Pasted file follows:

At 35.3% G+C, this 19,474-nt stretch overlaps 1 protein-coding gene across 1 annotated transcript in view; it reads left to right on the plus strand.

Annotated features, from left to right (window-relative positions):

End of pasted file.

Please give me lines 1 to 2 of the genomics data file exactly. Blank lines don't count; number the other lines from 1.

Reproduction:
At 35.3% G+C, this 19,474-nt stretch overlaps 1 protein-coding gene across 1 annotated transcript in view; it reads left to right on the plus strand.

Annotated features, from left to right (window-relative positions):